Central Catholic senior wide receiver Nolan Croasdale leads the team in receptions, receiving yards and touchdowns despite missing parts of three games with a knee injury.

Catching on quickly: Central Catholic wide receiver makes up for lost time

James Burns

Central Catholic wide receiver Nolan Croasdale stepped inside and then out, rocking his defender off balance at the line of scrimmage and into a trailing position. The rest was a show of speed and athleticism, timing and strong hands.

Sprinting into space, Croasdale left his feet with arms extended in front of him, diving forward to complete a 36-yard reception from quarterback Tyler Paul Wentworth.

Wentworth was flattened by Antelope’s rush just as soon as he let the pass fly, but he was not surprised to learn of Croasdale’s theatrics on the back-end of the play.

“He’s that guy that can make those plays for us,” said Wentworth, who sealed Central Catholic’s 35-0 victory in the semifinal round of the Sac-Joaquin Section Division II playoffs with two fourth-quarter touchdowns.

“He’s electric. That’s the word I’d give for him – he’s an electric player.”

Croasdale, a 5-foot-11 senior who also doubles as a safety and kick returner, is the type of player Central Catholic (11-1) has built an empire upon: A two-way dynamo with a team-first approach. He is the Raiders’ leading receiver despite missing three games during the Valley Oak League season, including pivotal showdowns with Kimball and Manteca.

“It was difficult to watch. It was hard to sit on the sideline. I was eager to get out there,” Croasdale said, but “watching my boys get after it was awesome to watch. Watching everyone step up shows how much depth we got, and it shows we came ready to play.

“As a competitor, though, I was dying to get out there.”

Croasdale has a special place in a run-heavy offense. He and Wentworth are the balance to Aiden "Ponyboy" Taylor and Julian Lopez, a pair of 1,000-yard running backs. Croasdale has a team-best 26 receptions for 534 yards and three touchdowns, but so often in Central Catholic’s run-heavy offense, wide receivers and tight ends are revered for their blocking not their stats.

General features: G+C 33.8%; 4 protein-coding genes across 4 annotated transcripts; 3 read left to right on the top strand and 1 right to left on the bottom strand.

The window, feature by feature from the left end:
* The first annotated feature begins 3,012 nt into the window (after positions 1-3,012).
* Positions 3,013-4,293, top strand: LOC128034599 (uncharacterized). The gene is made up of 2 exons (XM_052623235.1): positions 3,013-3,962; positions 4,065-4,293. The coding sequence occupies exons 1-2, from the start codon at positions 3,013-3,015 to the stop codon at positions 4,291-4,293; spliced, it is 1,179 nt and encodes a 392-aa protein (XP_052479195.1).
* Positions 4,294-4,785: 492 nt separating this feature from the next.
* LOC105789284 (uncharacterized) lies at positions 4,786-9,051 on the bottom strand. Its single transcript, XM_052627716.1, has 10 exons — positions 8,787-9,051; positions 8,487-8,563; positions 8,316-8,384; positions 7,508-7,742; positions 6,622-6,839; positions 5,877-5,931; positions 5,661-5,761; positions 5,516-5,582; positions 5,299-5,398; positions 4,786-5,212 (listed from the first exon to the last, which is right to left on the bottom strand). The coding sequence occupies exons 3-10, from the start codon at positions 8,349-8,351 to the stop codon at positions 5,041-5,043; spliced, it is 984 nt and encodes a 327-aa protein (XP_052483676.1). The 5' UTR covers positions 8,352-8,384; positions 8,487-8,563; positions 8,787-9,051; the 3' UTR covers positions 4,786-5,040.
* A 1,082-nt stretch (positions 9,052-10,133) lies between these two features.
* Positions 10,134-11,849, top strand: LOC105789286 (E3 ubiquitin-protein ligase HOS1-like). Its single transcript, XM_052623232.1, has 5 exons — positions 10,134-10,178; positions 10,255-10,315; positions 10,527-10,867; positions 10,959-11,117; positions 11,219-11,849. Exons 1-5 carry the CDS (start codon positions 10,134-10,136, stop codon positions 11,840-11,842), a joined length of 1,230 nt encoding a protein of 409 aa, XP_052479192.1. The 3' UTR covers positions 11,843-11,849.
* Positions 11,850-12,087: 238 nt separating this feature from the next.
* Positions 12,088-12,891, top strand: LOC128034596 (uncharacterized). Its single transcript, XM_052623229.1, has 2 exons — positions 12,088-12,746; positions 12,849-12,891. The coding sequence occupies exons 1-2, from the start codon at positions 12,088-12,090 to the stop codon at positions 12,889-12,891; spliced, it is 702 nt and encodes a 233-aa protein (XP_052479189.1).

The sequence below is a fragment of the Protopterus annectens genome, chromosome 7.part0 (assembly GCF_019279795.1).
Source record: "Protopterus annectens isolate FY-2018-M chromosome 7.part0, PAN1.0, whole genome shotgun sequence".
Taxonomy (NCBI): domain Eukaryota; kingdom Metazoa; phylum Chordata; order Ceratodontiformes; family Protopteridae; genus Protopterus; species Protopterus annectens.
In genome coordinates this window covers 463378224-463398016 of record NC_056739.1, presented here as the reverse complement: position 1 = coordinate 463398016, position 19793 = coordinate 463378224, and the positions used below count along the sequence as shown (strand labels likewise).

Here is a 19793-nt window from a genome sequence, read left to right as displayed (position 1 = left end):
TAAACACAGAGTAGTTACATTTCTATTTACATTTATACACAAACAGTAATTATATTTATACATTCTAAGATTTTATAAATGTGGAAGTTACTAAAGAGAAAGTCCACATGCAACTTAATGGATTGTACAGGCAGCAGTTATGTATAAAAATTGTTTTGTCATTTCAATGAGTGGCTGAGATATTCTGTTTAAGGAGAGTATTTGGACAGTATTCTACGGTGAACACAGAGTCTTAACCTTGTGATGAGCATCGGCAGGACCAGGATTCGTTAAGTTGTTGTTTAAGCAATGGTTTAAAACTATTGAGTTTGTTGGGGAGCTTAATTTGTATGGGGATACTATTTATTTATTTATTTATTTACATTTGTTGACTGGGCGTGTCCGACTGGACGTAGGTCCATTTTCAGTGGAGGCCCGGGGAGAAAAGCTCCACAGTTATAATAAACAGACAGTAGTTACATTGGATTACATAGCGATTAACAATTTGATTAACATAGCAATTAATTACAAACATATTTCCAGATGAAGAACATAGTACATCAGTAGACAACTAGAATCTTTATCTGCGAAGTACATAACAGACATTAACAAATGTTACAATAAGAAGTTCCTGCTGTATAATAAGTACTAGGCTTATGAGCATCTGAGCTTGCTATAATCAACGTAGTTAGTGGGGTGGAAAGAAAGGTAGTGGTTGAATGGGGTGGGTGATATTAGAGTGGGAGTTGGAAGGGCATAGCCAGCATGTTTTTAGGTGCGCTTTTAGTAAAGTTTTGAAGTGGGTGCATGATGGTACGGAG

There is reason to believe that could be changing as the Raiders prepare for Saturday's D-II final with seventh-seeded Monterey Trail (8-5) at Hughes Stadium. Last week, Central Catholic, seeking its 20th section banner, clinched a record 23rd finals appearance with a balanced offensive attack.

Croasdale hauled in three catches for 96 yards, just missing his first 100-yard receiving game in two months. On Sept. 17, Croasdale had a career-high 172 yards on eight catches in Central Catholic’s only loss, a 28-21 setback to Bellarmine College Prep.

Croasdale played in two more games – a 51-0 drubbing of Weston Ranch and a 32-14 win over Oakdale, a Division III section finalist – but missed parts of the next three games with a knee injury. Without Croasdale, Central Catholic leaned on its run game to close out an outright VOL title and top seed in the Division II playoffs.

But don’t let the team success fool you. Central Catholic missed his presence. Croasdale’s speed on the perimeter forces defenses to pick their poison: Stack the box and stop the run? Or, send an extra defender toward Croasdale and eliminate the home-run ball?

“When he was gone, it was tough. You lose a lot of speed and the mismatch outside,” said Wentworth, who has completed 54 percent of his throws for 1,302 yards and 11 touchdowns.

“If you put one guy on him, and it's one-on-one, he can beat it any day. You have to put two guys on him constantly. He definitely spaces out the field for us and gives us another threat.”

The kind of threat that will go and get every ball, including those with a little too much air underneath them.

Croasdale’s speed put him in position to haul in Wentworth’s deep throw down the sideline on Friday against Antelope. However, it was his allegiance to the team and its young quarterback that forced him to leave his feet for the full-extension catch.

“We just know when we’re called upon, we got to make a play,” Croasdale said. “We don’t get too many. We know we’re run-heavy. We just got to make a play every time. … I saw TP throw it. I knew it would be a good ball. I couldn’t let him down.”